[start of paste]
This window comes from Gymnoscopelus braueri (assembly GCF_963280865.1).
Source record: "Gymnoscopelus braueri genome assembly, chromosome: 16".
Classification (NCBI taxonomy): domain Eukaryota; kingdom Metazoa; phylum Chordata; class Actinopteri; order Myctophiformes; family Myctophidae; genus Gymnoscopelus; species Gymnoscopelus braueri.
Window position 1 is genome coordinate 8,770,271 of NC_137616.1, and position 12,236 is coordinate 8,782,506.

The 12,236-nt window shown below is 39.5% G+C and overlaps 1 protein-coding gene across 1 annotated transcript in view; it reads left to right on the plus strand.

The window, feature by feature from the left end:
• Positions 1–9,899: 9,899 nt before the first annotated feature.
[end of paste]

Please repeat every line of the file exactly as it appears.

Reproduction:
This window comes from Gymnoscopelus braueri (assembly GCF_963280865.1).
Source record: "Gymnoscopelus braueri genome assembly, chromosome: 16".
Classification (NCBI taxonomy): domain Eukaryota; kingdom Metazoa; phylum Chordata; class Actinopteri; order Myctophiformes; family Myctophidae; genus Gymnoscopelus; species Gymnoscopelus braueri.
Window position 1 is genome coordinate 8,770,271 of NC_137616.1, and position 12,236 is coordinate 8,782,506.

The 12,236-nt window shown below is 39.5% G+C and overlaps 1 protein-coding gene across 1 annotated transcript in view; it reads left to right on the plus strand.

The window, feature by feature from the left end:
• Positions 1–9,899: 9,899 nt before the first annotated feature.